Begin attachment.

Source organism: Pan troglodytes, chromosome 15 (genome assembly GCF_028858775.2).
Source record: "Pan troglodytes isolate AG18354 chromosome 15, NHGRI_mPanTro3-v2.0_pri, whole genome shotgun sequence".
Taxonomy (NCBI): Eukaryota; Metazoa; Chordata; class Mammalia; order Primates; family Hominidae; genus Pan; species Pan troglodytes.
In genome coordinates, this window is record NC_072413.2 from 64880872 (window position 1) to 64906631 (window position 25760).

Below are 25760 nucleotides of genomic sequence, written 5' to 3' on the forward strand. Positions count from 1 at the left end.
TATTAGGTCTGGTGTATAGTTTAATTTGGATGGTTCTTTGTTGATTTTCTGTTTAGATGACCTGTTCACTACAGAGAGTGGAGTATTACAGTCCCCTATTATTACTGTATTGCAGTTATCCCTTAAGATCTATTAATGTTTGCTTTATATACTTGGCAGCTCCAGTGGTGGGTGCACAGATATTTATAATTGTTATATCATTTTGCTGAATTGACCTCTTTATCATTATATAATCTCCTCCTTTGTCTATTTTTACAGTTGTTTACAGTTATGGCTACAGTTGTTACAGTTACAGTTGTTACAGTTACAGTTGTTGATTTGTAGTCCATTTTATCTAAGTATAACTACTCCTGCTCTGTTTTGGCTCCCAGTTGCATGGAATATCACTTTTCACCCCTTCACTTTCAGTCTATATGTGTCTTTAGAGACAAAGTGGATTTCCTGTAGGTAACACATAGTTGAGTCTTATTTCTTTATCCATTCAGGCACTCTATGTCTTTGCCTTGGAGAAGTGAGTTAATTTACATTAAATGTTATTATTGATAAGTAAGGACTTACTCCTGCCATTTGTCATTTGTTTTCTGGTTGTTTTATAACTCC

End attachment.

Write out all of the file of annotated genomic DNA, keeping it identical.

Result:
Source organism: Pan troglodytes, chromosome 15 (genome assembly GCF_028858775.2).
Source record: "Pan troglodytes isolate AG18354 chromosome 15, NHGRI_mPanTro3-v2.0_pri, whole genome shotgun sequence".
Taxonomy (NCBI): Eukaryota; Metazoa; Chordata; class Mammalia; order Primates; family Hominidae; genus Pan; species Pan troglodytes.
In genome coordinates, this window is record NC_072413.2 from 64880872 (window position 1) to 64906631 (window position 25760).

Below are 25760 nucleotides of genomic sequence, written 5' to 3' on the forward strand. Positions count from 1 at the left end.
TATTAGGTCTGGTGTATAGTTTAATTTGGATGGTTCTTTGTTGATTTTCTGTTTAGATGACCTGTTCACTACAGAGAGTGGAGTATTACAGTCCCCTATTATTACTGTATTGCAGTTATCCCTTAAGATCTATTAATGTTTGCTTTATATACTTGGCAGCTCCAGTGGTGGGTGCACAGATATTTATAATTGTTATATCATTTTGCTGAATTGACCTCTTTATCATTATATAATCTCCTCCTTTGTCTATTTTTACAGTTGTTTACAGTTATGGCTACAGTTGTTACAGTTACAGTTGTTACAGTTACAGTTGTTGATTTGTAGTCCATTTTATCTAAGTATAACTACTCCTGCTCTGTTTTGGCTCCCAGTTGCATGGAATATCACTTTTCACCCCTTCACTTTCAGTCTATATGTGTCTTTAGAGACAAAGTGGATTTCCTGTAGGTAACACATAGTTGAGTCTTATTTCTTTATCCATTCAGGCACTCTATGTCTTTGCCTTGGAGAAGTGAGTTAATTTACATTAAATGTTATTATTGATAAGTAAGGACTTACTCCTGCCATTTGTCATTTGTTTTCTGGTTGTTTTATAACTCC